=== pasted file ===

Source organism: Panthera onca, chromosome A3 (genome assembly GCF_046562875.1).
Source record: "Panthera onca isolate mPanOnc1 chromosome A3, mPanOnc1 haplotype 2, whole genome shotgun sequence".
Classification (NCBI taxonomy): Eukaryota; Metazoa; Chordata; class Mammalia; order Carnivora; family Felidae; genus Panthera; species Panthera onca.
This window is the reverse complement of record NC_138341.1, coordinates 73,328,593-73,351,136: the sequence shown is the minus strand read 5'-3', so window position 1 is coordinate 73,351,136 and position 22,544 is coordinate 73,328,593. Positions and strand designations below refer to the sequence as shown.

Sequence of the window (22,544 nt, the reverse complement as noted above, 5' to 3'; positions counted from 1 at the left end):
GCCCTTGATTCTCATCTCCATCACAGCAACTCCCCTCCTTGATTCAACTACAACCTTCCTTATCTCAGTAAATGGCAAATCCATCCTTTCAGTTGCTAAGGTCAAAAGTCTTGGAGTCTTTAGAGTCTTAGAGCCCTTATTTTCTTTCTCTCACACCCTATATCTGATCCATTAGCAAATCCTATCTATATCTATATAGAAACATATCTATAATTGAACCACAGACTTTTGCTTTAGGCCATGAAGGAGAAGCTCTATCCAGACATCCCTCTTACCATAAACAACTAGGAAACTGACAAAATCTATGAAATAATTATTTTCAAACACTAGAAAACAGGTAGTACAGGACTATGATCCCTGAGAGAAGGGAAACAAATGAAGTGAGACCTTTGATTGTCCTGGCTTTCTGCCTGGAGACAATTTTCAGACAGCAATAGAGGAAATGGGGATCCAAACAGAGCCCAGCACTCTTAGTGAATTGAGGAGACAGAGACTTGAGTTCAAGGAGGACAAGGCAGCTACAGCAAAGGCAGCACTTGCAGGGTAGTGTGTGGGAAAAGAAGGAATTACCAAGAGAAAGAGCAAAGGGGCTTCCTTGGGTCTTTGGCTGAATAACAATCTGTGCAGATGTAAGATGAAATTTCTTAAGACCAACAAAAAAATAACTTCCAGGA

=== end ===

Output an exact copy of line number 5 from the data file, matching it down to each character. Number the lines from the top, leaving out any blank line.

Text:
Sequence of the window (22,544 nt, the reverse complement as noted above, 5' to 3'; positions counted from 1 at the left end):